They're here.

"The World's Largest Dinosaurs" has opened, the first of 20 exhibits from the American Museum of Natural History to be displayed in Overland Park's Prairiefire development during the next decade.

The $23 million Museum of Prairiefire is still under construction and won't open till May. So the dinosaur exhibit has been set up in temporary space just west of the museum's permanent location, 6285 W. 135th St.

Hours will be 10 a.m. to 7 p.m. Monday through Saturday and noon to 6 p.m. Sundays until Jan. 2. Tickets to the exhibition, available online at www.museumofpf.org, are $10 for adults and $5 for children 12 and younger.

Mark Norell, chairman of the AMNH's division of paleontology and curator of the exhibit, said it explores the amazing biology of a group of super-sized dinosaurs, the long-necked and long-tailed sauropads. Drawing on paleo-biological research, Norell said, his goal was to portray dinosaurs as the "living, breathing animals" they were and give viewers an idea of "how much they ate, how their hearts worked, how their brains worked."

Norell was on hand Oct. 7 for an invitation-only preview of the exhibit that was attended by Kansas Lt. Gov. Jeff Colyer; Steve Kelly, deputy secretary of the Kansas Department of Commerce; Ed Eilert, chairman of the Johnson County Board of Commissioners; dozens of Overland Park elected officials and staff members; and patrons and board members of the Prairiefire Museum.

They were introduced and thanked for their support by Prairiefire developer Fred Merrill and his wife, Candy. Merrill began working on the 58-acre, $427 million mixed-use development seven years ago.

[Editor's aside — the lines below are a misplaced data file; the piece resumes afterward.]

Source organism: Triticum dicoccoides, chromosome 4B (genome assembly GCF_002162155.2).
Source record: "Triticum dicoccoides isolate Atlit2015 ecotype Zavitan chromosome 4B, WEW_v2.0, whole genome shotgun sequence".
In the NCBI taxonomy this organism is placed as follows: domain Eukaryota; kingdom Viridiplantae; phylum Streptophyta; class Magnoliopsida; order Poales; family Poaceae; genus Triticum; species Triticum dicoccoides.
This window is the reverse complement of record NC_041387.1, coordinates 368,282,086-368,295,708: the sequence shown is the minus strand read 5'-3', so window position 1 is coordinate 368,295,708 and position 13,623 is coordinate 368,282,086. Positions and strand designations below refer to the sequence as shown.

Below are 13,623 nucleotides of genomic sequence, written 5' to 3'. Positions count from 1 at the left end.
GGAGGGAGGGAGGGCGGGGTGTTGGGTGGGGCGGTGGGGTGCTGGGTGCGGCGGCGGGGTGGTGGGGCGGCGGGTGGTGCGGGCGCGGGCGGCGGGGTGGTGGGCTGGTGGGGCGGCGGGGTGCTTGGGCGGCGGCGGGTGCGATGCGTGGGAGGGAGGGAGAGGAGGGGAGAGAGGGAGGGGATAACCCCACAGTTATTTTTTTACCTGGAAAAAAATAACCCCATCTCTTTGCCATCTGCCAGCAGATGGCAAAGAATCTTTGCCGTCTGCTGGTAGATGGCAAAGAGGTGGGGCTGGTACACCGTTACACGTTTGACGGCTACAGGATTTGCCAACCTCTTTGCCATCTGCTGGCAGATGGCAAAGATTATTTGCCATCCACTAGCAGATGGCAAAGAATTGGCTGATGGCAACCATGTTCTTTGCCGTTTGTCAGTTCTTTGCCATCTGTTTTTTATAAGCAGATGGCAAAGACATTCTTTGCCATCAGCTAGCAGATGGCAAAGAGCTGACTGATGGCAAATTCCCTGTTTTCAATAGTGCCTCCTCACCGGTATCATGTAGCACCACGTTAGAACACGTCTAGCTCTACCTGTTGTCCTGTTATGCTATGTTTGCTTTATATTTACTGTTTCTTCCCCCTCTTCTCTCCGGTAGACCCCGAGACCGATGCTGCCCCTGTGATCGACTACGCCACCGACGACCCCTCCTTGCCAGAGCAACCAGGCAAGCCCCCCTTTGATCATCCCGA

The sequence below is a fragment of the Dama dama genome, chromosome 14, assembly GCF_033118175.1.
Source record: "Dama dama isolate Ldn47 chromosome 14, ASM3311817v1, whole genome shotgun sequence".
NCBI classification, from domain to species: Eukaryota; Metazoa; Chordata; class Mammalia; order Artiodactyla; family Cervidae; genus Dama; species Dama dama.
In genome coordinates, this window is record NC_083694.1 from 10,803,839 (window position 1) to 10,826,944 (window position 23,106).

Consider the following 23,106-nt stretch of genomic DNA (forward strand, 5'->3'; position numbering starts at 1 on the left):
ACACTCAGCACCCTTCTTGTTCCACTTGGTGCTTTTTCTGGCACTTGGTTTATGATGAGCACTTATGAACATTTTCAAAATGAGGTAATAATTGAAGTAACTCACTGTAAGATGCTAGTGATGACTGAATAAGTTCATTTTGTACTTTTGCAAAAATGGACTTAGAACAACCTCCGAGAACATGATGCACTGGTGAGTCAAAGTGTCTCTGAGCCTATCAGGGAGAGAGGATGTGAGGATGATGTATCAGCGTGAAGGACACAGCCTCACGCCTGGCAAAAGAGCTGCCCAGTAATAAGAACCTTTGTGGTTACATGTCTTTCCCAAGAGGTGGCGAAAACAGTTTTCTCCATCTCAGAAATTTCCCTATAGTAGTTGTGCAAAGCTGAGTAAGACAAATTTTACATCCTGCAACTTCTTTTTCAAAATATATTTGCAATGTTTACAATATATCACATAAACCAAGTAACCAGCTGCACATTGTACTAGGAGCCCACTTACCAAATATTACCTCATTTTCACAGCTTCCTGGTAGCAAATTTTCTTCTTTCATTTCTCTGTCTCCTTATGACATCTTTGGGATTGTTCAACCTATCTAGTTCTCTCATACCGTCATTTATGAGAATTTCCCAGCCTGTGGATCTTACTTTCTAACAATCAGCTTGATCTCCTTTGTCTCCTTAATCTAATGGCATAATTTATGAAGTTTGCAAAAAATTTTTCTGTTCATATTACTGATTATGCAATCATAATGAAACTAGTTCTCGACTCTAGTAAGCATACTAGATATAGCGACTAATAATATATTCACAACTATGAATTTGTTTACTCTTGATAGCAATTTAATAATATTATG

Merrill put the development site, south of 135th Street between Nall and Lamar avenues, under contract in 2006 with the idea that it should include a significant civic attraction.

Then the recession hit, and the project was put on hold but during the delay, Merrill learned that the American Museum of Natural History wanted to expand its brand. In 2008, he reached a deal allowing Prairiefire to host a steady stream of exhibits from the museum. And that helped land $81 million in Kansas sales tax revenue, or STAR, bond financing, which allows portions of tourism-related projects to be paid for using the state sales tax they generate.

If the success of the AMNH is any indication, Norell said, the result should be a significant tourism boom for Overland Park and Kansas.

"We are second only to Disneyland among top family tourist attractions in the whole United States," Norell said of the New York City museum. "More than 5 million people visit each year."

The AMNH exhibit on display at Prairiefire just arrived from Paris, Norell added, and will travel from Overland Park to the Perot Museum of Nature and Science in Dallas.

Eventually, it will be replaced at the Prairiefire museum with a permanent dinosaur exhibit - a duplicate of the Tyrannosaurus rex skeleton that stars in the movie "Night at the Museum."

The fossilized T Rex was discovered in 1902 in Montana by Carbondale, Kan., native and University of Kansas graduate Barnum Brown, who was named after circus showman P.T. Barnum.

Norell, who holds the same AMNH job that Brown once held, has co-written a book about the famous dinosaur hunter, "Barnum Brown: The Man Who Discovered Tyrannosaurus Rex."

"Indiana Jones was patterned after Barnum Brown," Fred Merrill said.

Brown, who died at age 90 in 1963, discovered dozens of dinosaur species - and quite a bit of oil -while scouring every corner of the globe. According to Norell, Brown lived fast, dressed to the nines, gambled, drank, smoked and was known as a ladies' man. He spied for the U.S. government under cover of his expeditions between the world wars, Norell said, and in that capacity once had an affair with a German ambassador's wife.

The sauropod exhibit at Prairiefire reveals an interesting past of another kind.

The star of the exhibition is a life-sized model of an 18-year-old, 60-foot-long, 11-foot-tall female Mamenchisaurus. Visitors will discover how she looked in life and how she would have looked had scientists been able to peer inside her body.